Arnold Bailey v. State of Mississippi – evidence regarding the defendant’s theory of the case – Bailey was convicted of grand larceny in connection with a bunch of stuff stolen from property belonging to a construction company. Robert Nelson drove to his company’s property in Brandon and noticed the gate was open and the padlock cut. A guy named Arnold Bailey was in the back using a forklift to carry a concrete hopper. The forklift had been rented by Douglas Walters. Nelson noticed that about 150 pieces of heavy-duty steel scaffolding, along with some other materials, were missing from his property. Nelson found out that some of it had been sold by Walters as scrap to General Recycling in Flowood. Walters and Bailey were indicted. At trial, Bailey claimed that he was hired by Walters to help clean up some porperty. On appeal, he claims the trial court erred in sustaining the state’s hearsay objection when Bailey trie dto tell the jury what Walters had told him to induce hiom to clean up the property. The COA finds that Bailey’s failure to proffer the excluded testimony waives his right to argue it was error on appeal. Bailey also claims he was denied an instruction setting forth his theory of the defense. His attorney actually withdrew the instruction that best set out his defense that he was on the property in good faith. The COA notes that the jury was given another instruction that would have required them to find that Bailey intentionally participated or associated himself with Walters to bring about the crime.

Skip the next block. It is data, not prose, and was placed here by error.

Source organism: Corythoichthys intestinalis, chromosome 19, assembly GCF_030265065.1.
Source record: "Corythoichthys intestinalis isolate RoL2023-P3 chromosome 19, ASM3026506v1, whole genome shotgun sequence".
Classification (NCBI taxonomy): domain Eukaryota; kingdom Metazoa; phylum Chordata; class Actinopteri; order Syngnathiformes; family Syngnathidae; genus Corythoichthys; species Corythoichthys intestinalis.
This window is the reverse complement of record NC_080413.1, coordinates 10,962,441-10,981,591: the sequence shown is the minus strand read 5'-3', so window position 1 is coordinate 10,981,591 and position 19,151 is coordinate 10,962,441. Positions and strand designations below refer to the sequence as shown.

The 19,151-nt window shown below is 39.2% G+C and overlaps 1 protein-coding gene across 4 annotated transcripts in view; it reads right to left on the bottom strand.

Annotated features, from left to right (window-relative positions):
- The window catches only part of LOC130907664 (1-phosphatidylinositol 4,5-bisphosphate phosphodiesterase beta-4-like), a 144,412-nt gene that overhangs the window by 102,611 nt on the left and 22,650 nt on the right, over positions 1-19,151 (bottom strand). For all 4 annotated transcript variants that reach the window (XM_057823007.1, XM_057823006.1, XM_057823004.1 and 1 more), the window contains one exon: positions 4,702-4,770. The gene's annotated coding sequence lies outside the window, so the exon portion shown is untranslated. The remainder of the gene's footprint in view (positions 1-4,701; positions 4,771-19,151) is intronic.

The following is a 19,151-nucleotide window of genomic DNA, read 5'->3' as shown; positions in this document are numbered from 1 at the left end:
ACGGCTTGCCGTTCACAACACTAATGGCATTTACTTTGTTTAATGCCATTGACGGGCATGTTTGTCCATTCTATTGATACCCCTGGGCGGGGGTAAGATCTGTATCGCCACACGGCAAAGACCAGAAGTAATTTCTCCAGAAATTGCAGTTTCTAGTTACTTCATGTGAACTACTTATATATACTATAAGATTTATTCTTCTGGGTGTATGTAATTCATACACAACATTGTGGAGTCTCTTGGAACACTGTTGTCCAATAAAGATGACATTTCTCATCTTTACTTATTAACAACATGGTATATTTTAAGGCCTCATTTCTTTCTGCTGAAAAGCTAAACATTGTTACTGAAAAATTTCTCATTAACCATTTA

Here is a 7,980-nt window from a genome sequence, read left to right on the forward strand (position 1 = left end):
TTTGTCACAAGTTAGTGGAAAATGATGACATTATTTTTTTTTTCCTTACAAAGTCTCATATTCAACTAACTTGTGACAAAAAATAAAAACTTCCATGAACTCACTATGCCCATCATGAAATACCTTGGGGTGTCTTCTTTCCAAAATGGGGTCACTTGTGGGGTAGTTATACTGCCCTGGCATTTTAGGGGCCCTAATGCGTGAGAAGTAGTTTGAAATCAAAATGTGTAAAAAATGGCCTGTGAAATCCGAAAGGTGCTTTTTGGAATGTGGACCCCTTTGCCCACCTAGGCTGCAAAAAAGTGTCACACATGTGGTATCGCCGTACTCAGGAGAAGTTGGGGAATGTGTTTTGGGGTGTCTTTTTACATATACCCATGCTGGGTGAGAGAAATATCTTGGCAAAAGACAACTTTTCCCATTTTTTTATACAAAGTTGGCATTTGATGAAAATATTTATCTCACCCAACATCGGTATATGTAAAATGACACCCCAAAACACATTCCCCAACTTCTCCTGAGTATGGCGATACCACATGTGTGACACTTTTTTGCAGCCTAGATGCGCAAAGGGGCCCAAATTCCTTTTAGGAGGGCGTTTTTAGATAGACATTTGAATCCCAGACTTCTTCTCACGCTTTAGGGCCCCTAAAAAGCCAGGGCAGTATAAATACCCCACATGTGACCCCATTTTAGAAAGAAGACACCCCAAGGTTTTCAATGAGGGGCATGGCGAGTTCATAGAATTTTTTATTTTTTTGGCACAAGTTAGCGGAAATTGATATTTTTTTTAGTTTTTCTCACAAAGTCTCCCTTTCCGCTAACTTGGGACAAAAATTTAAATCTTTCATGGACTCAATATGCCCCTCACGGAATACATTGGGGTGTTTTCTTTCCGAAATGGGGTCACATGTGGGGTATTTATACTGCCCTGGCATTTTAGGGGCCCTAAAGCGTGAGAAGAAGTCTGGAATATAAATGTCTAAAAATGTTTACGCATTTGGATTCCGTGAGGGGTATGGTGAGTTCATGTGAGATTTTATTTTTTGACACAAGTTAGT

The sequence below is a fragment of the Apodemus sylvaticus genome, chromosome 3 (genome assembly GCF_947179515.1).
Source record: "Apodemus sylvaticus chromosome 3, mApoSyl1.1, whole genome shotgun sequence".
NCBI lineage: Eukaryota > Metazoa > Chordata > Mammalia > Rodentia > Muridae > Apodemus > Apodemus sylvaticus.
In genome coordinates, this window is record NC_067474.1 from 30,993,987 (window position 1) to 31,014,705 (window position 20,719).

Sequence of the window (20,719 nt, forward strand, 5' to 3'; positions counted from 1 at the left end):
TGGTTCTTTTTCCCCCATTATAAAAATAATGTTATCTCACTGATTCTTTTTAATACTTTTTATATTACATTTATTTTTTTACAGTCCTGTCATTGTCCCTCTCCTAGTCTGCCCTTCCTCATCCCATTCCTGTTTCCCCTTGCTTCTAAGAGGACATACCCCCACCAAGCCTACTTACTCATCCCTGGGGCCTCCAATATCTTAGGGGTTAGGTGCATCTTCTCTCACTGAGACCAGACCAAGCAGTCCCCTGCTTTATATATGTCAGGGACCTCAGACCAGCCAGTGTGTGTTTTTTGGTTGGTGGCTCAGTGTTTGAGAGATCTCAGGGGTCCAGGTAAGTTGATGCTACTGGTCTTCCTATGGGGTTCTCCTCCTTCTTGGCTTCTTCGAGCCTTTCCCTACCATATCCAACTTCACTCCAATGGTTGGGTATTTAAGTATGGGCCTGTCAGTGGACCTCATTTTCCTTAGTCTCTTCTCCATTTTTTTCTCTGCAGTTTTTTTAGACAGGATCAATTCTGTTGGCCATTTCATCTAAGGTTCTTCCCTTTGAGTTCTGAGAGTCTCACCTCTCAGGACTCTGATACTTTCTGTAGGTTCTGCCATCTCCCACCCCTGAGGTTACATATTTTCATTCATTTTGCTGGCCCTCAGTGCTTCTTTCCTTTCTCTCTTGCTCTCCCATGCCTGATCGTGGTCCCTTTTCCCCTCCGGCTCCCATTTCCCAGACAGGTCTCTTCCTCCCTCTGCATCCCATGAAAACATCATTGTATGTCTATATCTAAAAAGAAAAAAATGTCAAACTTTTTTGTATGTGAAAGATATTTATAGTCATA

Danny P. Hicks, II v. Department of Human Services, State of Mississippi – paternity – Danny Hicks had sex with Jakeida Carter one time before she gave birth to Janiyah in January 2007. In October of that year, Hicks agreed to be named as Janiyah’s legal father on her birth certificate. A year later, Hicks entered into a stipulated agreement with DHS in which he admitted paternity and agreed to pay $202 a month in child support. The agreement was approved by the Hinds County Chancery Court. In 2015, a DNA test revealed that Hicks was not the biological father. Hicks filed a Petition to Disestablish Paternity and Terminate Child Support and asked to be reimbursed for the payments made before the DNA test ($1,800). The court denied relief and Hicks appealed.
In Jones v. Mallett, 125 So. 3d 650, 651 (¶¶5-7) (Miss. 2013), the chancery court similarly relied on section 93-9-10(3)(c) to deny the plaintiff’s petition to disestablish paternity. Our supreme court affirmed the chancellor because the plaintiff had signed a stipulated agreement of paternity that was approved by the chancery court over a decade prior to the father’s filing for disestablishment. Id. at (¶10). Thus, here we find the chancellor did not err by denying Hicks’s petition.
John R. Bell v. Lori M. Bell – attorneys fees – John and Lori divored in 2010. They had a daughter Kinsely who was 15. Jack agreed to pay $1,700 per month as child support, not subject to reduction as long as Lori was making payments on approximately $130,000 in student loans for both parties. At the time of the divorce, Jack was employed as a mechanical engineer at Greenwood Utility, reporting an adjusted gross monthly income of $3,077. Lori was an attorney who reported an adjusted gross monthly income of $2,515.66. Jack was laid off and began working at his mother’s general country store. WHen the store was sold, he moved to Alabama and began paying only $625 per month in child support to Lori instead of $1,700. In May 2012, Jack filed for a modification of the support. The court reduced the child support from $1700 to $1000 which included $500 a month for private school. On appeal, Jack argues this was error to require him to continue to pay for private school but the COA finds no abuse of discretion given that Jack initially agreed to pay for private school. The COA does reverse and remand on attorneys fees.